Field Target Team USA’s test of the JSB FT Premium pellets: Part 1
by Tom Gaylord
Writing as B.B. Pelletier
Today’s report is the first part of a guest blog from 4 authors: Ray Apelles, Hector Medina, Paul Plauche and Greg Sauve. They are all members of Field Target Team USA.
If you’d like to write a guest post for this blog, please email me.
Over to you, gentlemen.
This report covers:
- Physical Tests
- Ballistic tests
When JSB introduced their Exact Premium pellets at the 2015 SHOT Show, Field Target Team USA, through Hector’s connections, immediately agreed to conduct a test. It would be valuable to the team and to the airgunning community to have a solid body of results conducted by serious sportsmen. And, in essence, it’s a way for Team USA to give a little back to the community that so generously supports them. The test, therefore, had to be comprised of both PCP and spring-piston shooters. What better shooters than to use the four best-placed shooters in the World’s roster (a ranking of field target shooters).
Hector weighed 100 pellets from a randomized lot using an accurate, affordable digital scale with the distribution of weights shown below. It was interesting to see that the extreme spread of the pellet weights was within 0.1 grains.
Even more interesting is that 68 percent of the pellets fall between 8.42 and 8.44 grains, which is an extremely tight bracket. A full 90 percent of the pellets fell in the 8.40 to 8.44 grains bracket. Your rifle will tell you if it likes these weights; and if it does, you can omit weighing.
Some benchrest shooters use an air gauge to measure head size. Here, we need to express our thanks to Stephen Grayner and Dan Brown for their invaluable help in these tests. Both are seasoned airgunners. Without their help, the results would have been less enlightening.
Let’s start by describing what this particular air gauge does. It takes a controlled air flow and conducts it into a cavity formed by a caliber-specific sub-die that’s closed by the insertion of a pellet’s head into the cavity. The sub-die is caliber-specific, and the air gauge measures the pressure that remains in the cavity. If the pellet’s head is small, then the doughnut-shaped bleed port (the space between the pellet’s head and the sub-die cross section) is large. If the doughnut-shaped hole is small, then the pellet head approaches the sub-die dimension.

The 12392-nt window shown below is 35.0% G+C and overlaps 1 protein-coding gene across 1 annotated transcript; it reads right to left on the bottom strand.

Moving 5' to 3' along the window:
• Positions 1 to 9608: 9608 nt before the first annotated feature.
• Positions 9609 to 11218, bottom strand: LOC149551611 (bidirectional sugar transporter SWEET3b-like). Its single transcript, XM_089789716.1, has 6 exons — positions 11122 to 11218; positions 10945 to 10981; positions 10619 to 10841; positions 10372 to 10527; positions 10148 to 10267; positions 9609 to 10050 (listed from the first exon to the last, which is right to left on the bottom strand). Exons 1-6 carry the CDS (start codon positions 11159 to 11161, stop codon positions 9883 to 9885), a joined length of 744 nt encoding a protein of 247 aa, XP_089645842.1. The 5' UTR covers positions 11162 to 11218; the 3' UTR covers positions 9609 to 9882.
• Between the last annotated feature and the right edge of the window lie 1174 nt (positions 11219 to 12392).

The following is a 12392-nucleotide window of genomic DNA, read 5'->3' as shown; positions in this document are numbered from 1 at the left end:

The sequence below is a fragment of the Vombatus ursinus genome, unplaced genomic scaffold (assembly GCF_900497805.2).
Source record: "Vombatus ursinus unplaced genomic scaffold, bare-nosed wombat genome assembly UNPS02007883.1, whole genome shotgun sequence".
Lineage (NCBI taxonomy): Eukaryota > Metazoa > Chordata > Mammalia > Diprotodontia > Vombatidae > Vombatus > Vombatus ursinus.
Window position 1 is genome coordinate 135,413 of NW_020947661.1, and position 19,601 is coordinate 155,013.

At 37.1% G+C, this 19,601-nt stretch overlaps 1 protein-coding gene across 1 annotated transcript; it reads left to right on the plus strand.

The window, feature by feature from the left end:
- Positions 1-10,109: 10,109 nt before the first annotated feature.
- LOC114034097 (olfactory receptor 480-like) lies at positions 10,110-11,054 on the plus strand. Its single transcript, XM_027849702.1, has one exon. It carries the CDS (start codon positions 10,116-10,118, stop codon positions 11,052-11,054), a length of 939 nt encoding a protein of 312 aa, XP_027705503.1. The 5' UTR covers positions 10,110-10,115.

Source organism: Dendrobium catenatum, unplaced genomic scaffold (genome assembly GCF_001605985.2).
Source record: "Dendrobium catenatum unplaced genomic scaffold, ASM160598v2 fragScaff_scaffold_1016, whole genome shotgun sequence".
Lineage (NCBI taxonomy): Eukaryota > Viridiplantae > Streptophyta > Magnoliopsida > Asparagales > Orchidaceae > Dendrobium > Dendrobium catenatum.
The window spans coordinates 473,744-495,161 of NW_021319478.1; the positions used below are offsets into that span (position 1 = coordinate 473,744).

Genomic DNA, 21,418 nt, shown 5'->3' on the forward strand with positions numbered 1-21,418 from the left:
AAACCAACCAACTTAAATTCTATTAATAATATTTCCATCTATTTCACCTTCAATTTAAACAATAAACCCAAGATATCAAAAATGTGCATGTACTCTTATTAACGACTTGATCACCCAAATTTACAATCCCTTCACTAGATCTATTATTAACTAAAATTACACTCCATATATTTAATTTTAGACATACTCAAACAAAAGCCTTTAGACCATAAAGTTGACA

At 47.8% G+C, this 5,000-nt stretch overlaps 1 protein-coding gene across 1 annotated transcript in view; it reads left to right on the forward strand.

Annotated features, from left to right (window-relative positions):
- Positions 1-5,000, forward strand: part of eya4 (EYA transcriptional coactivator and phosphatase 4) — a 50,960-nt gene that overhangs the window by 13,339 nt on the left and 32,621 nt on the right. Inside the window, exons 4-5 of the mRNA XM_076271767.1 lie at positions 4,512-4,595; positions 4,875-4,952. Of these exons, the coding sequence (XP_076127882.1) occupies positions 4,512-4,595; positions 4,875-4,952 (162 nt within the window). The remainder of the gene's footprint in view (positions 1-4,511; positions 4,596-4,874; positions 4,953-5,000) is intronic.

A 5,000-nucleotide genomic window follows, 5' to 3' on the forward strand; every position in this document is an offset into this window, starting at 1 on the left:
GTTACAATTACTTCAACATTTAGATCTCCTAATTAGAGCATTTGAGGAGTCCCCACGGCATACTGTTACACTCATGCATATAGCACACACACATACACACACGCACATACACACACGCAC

Air-gauging is an ideal tool for comparing things. It’s not so easy to use air-gauging as an absolute measuring tool. The flow of air depends not only on the differences of areas but also on the shape of the head inserted into the sub-die. So, we want to be up front and tell you that in no way were we expecting to measure the head size absolutely. Instead, we’re comparing how uniform the head sizes were within a box of pellets. After passing a randomly selected lot of 50 pellets through the head air gauge, we got these results:
Exactly what are we looking at? Well, the small numbers on the left are pressure readings, and the arrangement of pellets is self-explanatory. For a given head shape, a 4.51mm pellet head might read 9 PSI, and a 4.50mm pellet head might read 5 PSI. If we change the head shape, those numbers will change. A big challenge with using air gauges is to get a master that very closely resembles the pellet your rifle likes to use. The difference between a Premier type of head and Baracuda type of head can rather dramatically move the scale. It’s important to note that a difference of 0.01mm (almost four ten-thousandths of an inch) reads between 5 and 9 PSI.
The differences seen in the above picture are not linear. But still, 92 percent of the pellets are in the 4 to 6 PSI region, which is half the variance between 4.50mm and 4.51mm. So, they are closely matched.
This particular air gauge works by measuring cross sections. Picture this in your mind — a pellet with some indentation or slightly out of round may still have the same area as a pellet with a smaller head.
Air-gauging, by itself, will not give you the whole picture. You need to apply other forms of sorting such as rolling, weighing and visual inspections — if you want to be TRULY competitive in benchrest.
This experience also showed us where future work might lead, as the old way of making pellets with two die halves coming together to swage a lead blank has probably reached its end. Future work will need to explore other methods of manufacturing if we’re to take the next quantum leap. But more on that and on the economics, as well as the consequences for JSB of starting this improvement process later.
Up to this point, we know these pellets are very well packed, very well controlled and very uniform. But how do they behave in the wind?
Not all of the shooters conducted ballistic tests, but we do have a few results that make the whole discussion very interesting. See the chart below.
AZ LG100 = Steyr LG 100 tuned by Alan Zasadny
EV2 = Air Arms EV2 with a custom 2-land barrel
CCA WFTF D54 = Connecticut Custom Airguns custom gun made for World Field Target Federation rules (12 foot-pounds)
As you can see, it’s more important which gun shot the pellets than which model/die made them.
Part of any serious ballistic test should include recovered pellets to see how they compare to unfired projectiles. In this case, the recovered pellets showed a smaller waist expansion than the traditional counterparts.
We’ll stop here, as the rest of the report is about accuracy. That should all be presented together, so watch for it in Part 2.
[Editor’s note: The reader should understand that the term “ballistic coefficient” is not a static value. It’s a statement of the efficiency of a given projectile when it moves within a range of velocities. Ballistic coefficients do not apply to guns — they apply to projectiles and change as the speed of the projectile changes.]
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